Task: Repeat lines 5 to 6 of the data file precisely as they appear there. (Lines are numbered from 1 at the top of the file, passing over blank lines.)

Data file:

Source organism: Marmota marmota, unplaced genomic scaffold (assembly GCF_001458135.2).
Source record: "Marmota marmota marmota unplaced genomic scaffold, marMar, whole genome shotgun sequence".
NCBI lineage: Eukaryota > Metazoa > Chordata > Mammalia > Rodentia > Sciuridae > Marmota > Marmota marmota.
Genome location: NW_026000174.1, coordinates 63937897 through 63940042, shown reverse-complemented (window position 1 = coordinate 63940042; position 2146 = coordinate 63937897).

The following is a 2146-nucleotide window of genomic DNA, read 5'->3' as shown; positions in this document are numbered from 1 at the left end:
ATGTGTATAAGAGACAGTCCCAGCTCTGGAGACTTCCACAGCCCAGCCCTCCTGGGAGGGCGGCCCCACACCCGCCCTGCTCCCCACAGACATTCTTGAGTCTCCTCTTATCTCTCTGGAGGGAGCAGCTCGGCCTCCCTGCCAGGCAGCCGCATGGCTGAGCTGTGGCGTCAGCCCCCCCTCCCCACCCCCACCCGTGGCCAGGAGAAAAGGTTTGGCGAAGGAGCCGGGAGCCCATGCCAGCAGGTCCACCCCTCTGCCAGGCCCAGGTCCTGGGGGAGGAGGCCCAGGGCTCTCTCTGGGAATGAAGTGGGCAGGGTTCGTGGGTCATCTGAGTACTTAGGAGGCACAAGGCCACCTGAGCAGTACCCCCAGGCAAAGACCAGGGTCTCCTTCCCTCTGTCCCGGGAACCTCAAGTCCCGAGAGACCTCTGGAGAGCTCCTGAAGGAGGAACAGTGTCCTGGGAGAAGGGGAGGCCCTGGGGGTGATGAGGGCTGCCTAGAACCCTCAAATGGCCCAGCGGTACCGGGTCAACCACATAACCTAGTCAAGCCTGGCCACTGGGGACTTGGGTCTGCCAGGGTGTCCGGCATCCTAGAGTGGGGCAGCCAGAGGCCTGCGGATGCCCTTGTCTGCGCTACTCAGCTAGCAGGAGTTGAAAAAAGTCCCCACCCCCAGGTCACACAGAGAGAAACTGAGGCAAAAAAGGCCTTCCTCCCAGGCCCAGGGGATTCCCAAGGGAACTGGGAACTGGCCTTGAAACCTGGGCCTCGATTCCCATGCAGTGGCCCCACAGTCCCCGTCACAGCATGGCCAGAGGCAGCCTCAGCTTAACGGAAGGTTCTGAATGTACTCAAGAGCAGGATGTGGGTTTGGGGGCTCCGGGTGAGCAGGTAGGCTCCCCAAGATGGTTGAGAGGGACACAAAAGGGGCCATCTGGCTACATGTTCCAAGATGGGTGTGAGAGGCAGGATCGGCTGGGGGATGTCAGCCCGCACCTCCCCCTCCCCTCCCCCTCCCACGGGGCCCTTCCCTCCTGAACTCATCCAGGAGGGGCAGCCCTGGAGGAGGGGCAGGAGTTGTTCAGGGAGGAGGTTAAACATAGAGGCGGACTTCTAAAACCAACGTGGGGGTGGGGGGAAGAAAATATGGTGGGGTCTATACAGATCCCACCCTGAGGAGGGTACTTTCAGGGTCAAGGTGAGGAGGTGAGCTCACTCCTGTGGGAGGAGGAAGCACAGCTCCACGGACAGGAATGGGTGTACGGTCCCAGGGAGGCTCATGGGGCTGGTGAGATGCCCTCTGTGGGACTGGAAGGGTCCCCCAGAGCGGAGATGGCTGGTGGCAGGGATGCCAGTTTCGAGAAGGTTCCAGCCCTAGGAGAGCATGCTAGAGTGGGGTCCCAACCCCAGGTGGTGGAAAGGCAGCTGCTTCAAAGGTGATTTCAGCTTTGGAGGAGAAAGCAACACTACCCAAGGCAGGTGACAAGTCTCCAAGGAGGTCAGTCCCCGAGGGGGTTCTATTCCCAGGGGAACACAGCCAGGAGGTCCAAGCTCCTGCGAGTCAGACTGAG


The following is a 2146-nucleotide window of genomic DNA, read 5'->3' as shown; positions in this document are numbered from 1 at the left end:
ATGTGTATAAGAGACAGTCCCAGCTCTGGAGACTTCCACAGCCCAGCCCTCCTGGGAGGGCGGCCCCACACCCGCCCTGCTCCCCACAGACATTCTTGAGTCTCCTCTTATCTCTCTGGAGGGAGCAGCTCGGCCTCCCTGCCAGGCAGCCGCATGGCTGAGCTGTGGCGTCAGCCCCCCCTCCCCACCCCCACCCGTGGCCAGGAGAAAAGGTTTGGCGAAGGAGCCGGGAGCCCATGCCAGCAGGTCCACCCCTCTGCCAGGCCCAGGTCCTGGGGGAGGAGGCCCAGGGCTCTCTCTGGGAATGAAGTGGGCAGGGTTCGTGGGTCATCTGAGTACTTAGGAGGCACAAGGCCACCTGAGCAGTACCCCCAGGCAAAGACCAGGGTCTCCTTCCCTCTGTCCCGGGAACCTCAAGTCCCGAGAGACCTCTGGAGAGCTCCTGAAGGAGGAACAGTGTCCTGGGAGAAGGGGAGGCCCTGGGGGTGATGAGGGCTGCCTAGAACCCTCAAATGGCCCAGCGGTACCGGGTCAACCACATAACCTAGTCAAGCCTGGCCACTGGGGACTTGGGTCTGCCAGGGTGTCCGGCATCCTAGAGTGGGGCAGCCAGAGGCCTGCGGATGCCCTTGTCTGCGCTACTCAGCTAGCAGGAGTTGAAAAAAGTCCCCACCCCCAGGTCACACAGAGAGAAACTGAGGCAAAAAAGGCCTTCCTCCCAGGCCCAGGGGATTCCCAAGGGAACTGGGAACTGGCCTTGAAACCTGGGCCTCGATTCCCATGCAGTGGCCCCACAGTCCCCGTCACAGCATGGCCAGAGGCAGCCTCAGCTTAACGGAAGGTTCTGAATGTACTCAAGAGCAGGATGTGGGTTTGGGGGCTCCGGGTGAGCAGGTAGGCTCCCCAAGATGGTTGAGAGGGACACAAAAGGGGCCATCTGGCTACATGTTCCAAGATGGGTGTGAGAGGCAGGATCGGCTGGGGGATGTCAGCCCGCACCTCCCCCTCCCCTCCCCCTCCCACGGGGCCCTTCCCTCCTGAACTCATCCAGGAGGGGCAGCCCTGGAGGAGGGGCAGGAGTTGTTCAGGGAGGAGGTTAAACATAGAGGCGGACTTCTAAAACCAACGTGGGGGTGGGGGGAAGAAAATATGGTGGGGTCTATACAGATCCCACCCTGAGGAGGGTACTTTCAGGGTCAAGGTGAGGAGGTGAGCTCACTCCTGTGGGAGGAGGAAGCACAGCTCCACGGACAGGAATGGGTGTACGGTCCCAGGGAGGCTCATGGGGCTGGTGAGATGCCCTCTGTGGGACTGGAAGGGTCCCCCAGAGCGGAGATGGCTGGTGGCAGGGATGCCAGTTTCGAGAAGGTTCCAGCCCTAGGAGAGCATGCTAGAGTGGGGTCCCAACCCCAGGTGGTGGAAAGGCAGCTGCTTCAAAGGTGATTTCAGCTTTGGAGGAGAAAGCAACACTACCCAAGGCAGGTGACAAGTCTCCAAGGAGGTCAGTCCCCGAGGGGGTTCTATTCCCAGGGGAACACAGCCAGGAGGTCCAAGCTCCTGCGAGTCAGACTGAG